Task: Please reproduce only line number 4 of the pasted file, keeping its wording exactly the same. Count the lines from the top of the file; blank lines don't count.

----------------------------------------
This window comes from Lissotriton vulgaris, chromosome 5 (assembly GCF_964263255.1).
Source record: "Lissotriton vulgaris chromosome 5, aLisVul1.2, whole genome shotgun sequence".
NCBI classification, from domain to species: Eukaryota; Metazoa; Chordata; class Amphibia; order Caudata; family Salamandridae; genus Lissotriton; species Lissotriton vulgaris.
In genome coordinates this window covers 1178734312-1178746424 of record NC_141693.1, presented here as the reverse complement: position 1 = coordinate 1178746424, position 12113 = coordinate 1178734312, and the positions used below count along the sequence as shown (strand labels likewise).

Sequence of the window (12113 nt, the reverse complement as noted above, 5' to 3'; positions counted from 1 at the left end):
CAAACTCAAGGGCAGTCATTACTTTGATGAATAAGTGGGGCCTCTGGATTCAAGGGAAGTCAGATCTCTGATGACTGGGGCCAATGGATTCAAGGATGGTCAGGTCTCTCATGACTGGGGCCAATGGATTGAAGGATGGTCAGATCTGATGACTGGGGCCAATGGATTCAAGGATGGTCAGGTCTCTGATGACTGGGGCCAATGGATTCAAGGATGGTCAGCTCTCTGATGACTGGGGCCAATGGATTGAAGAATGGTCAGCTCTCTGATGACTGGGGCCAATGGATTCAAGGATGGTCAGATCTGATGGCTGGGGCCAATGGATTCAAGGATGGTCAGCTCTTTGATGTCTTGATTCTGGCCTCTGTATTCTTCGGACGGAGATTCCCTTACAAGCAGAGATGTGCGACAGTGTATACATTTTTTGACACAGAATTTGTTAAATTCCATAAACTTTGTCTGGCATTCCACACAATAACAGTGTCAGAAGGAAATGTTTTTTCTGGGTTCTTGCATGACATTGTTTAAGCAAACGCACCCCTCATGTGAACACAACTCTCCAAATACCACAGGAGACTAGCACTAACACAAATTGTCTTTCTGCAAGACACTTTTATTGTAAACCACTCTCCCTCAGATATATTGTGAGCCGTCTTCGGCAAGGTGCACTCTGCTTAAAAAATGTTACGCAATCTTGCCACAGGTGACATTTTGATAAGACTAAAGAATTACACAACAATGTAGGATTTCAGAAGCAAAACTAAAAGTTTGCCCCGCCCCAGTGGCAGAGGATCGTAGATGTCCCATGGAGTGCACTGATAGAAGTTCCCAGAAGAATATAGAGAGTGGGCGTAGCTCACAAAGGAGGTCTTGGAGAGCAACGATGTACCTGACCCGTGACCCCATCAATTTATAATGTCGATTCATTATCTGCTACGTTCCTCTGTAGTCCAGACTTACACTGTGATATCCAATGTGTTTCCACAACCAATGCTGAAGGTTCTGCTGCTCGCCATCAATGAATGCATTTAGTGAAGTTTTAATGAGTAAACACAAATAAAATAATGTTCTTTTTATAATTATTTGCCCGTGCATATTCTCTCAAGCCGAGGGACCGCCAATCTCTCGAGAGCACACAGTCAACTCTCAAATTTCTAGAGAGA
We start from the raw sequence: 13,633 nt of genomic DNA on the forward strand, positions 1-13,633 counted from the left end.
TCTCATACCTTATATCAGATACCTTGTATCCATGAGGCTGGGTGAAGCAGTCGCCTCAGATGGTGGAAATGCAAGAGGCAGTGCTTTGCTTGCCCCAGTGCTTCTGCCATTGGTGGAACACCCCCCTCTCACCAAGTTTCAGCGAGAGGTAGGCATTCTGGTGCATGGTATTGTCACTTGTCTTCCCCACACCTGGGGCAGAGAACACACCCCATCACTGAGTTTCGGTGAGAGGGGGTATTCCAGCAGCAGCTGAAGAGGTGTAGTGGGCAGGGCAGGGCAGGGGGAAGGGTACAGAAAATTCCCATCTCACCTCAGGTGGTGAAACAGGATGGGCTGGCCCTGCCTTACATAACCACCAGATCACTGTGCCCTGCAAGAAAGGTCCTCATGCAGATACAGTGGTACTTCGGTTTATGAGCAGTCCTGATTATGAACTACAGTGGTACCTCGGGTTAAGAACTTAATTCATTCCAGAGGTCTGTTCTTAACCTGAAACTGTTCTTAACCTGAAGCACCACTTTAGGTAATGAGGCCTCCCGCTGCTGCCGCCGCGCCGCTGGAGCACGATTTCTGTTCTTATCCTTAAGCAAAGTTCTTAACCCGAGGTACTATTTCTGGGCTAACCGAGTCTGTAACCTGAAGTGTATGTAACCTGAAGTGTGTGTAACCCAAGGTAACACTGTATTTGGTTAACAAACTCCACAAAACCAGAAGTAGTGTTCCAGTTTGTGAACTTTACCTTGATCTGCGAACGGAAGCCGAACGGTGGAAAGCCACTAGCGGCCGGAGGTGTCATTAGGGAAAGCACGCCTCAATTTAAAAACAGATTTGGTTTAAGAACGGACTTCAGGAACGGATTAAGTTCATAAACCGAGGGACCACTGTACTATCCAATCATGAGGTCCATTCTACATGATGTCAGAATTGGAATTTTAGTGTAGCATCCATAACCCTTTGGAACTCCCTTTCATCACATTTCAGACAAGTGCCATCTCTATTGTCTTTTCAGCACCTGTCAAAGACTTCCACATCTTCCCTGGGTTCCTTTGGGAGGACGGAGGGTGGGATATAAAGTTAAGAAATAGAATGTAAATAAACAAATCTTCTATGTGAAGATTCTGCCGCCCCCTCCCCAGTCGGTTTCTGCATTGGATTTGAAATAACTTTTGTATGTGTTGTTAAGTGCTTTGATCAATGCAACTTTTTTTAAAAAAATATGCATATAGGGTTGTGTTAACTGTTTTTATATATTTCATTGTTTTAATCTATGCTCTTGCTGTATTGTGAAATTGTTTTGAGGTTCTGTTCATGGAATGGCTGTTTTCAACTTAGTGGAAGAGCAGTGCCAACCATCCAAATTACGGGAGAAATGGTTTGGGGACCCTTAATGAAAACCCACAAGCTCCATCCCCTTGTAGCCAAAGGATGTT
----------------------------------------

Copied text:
In genome coordinates this window covers 1178734312-1178746424 of record NC_141693.1, presented here as the reverse complement: position 1 = coordinate 1178746424, position 12113 = coordinate 1178734312, and the positions used below count along the sequence as shown (strand labels likewise).